In a statement to the Toronto and New York Stock Exchanges on 9 August 2019 CannTrust Holdings revealed that the company's independent auditor, KPMG had informed it that effective 8 August 2019, it was withdrawing its report dated 27 March 2019 on the CannTrust’s financial statements for the year ended 31 December 2018 and its interim report to the audit committee dated 13 May 2019 on the financial statements for Q1 2019.
The company, a federally regulated licensed producer of medical and recreational cannabis in Canada, said the KPMG reports should no longer be relied upon. However, KPMG remains CannTrust's independent auditor. Cooperation with KPMG is being directed by the Audit Committee and a special committee of the board of directors.
KPMG's decision was prompted by the company's caution against reliance on its financial statements for 2018 and for Q1 2019, as well as the recent sharing with KPMG of newly uncovered information from the special committee's investigation. KPMG was not aware of the information recently shared by the company when it issued its original reports and had relied upon representations made by individuals who are no longer at the company. In July Canntrust fired its CEO and asked its then-chairman to resign following the discovery of unlicensed growing by the cannabis producer.
"We will continue cooperating with our auditor and regulators, and take whatever steps are necessary to restore full trust in the company's regulatory compliance," said Robert Marcovitch, Canntrust’s new CEO. The company has also warned that there will be a delay in the publication of Q2 results, noting that there is significant uncertainty with respect to the potential impact of pending Health Canada decisions on the valuation of the company’s inventory and biological assets and revenue recognition.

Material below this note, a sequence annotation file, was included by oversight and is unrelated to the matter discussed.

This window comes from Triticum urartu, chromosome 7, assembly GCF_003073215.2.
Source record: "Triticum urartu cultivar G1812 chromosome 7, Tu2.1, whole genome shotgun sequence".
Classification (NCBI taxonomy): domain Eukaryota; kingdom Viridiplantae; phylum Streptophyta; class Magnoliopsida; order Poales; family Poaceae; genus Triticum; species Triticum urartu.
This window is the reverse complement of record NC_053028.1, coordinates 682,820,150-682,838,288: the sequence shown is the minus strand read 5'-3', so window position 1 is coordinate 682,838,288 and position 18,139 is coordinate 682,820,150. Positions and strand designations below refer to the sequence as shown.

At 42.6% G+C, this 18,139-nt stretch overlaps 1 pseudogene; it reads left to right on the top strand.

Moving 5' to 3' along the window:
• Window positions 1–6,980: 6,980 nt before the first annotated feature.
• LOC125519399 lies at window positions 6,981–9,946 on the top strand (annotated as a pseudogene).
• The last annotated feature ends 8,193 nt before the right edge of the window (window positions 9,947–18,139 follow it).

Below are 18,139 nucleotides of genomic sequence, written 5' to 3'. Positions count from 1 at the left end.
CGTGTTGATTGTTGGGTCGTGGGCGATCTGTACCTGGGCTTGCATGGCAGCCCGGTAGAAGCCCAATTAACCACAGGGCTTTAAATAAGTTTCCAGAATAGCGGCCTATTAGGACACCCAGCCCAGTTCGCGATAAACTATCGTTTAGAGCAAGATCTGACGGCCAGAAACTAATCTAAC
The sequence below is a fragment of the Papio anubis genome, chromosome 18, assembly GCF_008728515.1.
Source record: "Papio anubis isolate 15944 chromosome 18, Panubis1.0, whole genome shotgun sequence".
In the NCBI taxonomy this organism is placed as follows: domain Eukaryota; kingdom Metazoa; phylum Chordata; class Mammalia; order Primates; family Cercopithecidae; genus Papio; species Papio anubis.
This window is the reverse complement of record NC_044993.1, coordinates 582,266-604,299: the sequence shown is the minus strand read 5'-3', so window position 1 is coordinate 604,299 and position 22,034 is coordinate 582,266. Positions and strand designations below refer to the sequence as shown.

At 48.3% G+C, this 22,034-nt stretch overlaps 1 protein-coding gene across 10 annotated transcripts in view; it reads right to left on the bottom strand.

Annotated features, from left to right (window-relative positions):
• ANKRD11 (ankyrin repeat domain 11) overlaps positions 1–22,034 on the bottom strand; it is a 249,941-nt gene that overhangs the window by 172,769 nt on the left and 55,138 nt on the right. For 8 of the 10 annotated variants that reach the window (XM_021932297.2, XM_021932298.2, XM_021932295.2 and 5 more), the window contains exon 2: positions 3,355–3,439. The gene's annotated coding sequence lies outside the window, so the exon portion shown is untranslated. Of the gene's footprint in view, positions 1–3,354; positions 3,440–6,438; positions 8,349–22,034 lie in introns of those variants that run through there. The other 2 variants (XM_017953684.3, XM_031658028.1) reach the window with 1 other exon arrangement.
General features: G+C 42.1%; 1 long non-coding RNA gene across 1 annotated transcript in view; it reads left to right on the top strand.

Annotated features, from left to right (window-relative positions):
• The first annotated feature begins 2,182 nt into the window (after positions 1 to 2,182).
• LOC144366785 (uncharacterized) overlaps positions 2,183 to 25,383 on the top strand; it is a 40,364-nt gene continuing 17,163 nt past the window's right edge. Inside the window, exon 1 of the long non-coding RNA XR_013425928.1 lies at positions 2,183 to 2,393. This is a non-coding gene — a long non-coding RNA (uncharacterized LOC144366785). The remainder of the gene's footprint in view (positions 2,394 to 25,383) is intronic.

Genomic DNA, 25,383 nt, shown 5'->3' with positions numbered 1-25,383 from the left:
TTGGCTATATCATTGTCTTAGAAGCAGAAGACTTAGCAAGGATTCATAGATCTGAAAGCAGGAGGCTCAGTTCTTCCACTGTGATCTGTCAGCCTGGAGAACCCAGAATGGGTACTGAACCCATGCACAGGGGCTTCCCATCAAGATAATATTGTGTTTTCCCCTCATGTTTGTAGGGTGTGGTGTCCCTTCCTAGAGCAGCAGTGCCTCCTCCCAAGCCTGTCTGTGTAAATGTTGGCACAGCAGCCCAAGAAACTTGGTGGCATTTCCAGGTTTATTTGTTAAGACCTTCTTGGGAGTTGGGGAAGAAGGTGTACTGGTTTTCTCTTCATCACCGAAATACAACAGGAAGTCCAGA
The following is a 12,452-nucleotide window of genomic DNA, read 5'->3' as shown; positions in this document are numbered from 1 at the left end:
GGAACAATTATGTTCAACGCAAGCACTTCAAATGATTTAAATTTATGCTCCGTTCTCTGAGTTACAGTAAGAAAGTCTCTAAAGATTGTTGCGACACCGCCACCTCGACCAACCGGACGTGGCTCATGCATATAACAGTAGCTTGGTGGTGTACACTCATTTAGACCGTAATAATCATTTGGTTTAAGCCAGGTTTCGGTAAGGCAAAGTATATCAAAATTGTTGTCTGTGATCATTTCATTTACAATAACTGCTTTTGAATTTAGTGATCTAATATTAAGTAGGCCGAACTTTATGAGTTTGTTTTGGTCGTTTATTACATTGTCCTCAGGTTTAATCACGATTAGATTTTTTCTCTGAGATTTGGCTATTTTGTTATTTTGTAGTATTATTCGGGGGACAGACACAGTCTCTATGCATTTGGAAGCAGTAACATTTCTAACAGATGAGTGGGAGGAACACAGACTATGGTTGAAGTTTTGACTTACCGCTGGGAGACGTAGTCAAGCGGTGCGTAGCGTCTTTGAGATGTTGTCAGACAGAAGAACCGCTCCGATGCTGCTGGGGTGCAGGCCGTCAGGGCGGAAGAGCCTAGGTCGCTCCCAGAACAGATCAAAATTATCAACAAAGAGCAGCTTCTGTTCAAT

Canntrust’s Niagara Facility in Pelham, Ontario was non-compliant with regulations regarding the growing of cannabis in five unlicensed rooms from October 2018 to March 2019. Health Canada has placed a hold on Canntrust inventory which includes approximately 5,200 kg of dried cannabis that was impacted by the previously unlicensed rooms at the Company’s Niagara Facility. In addition the company instituted a voluntary hold of approximately 7,500 kg of dried cannabis equivalent. Until Health Canada decides what, if any, punitive measures to take the potential impact on the company’s operations and financial condition remain unknown.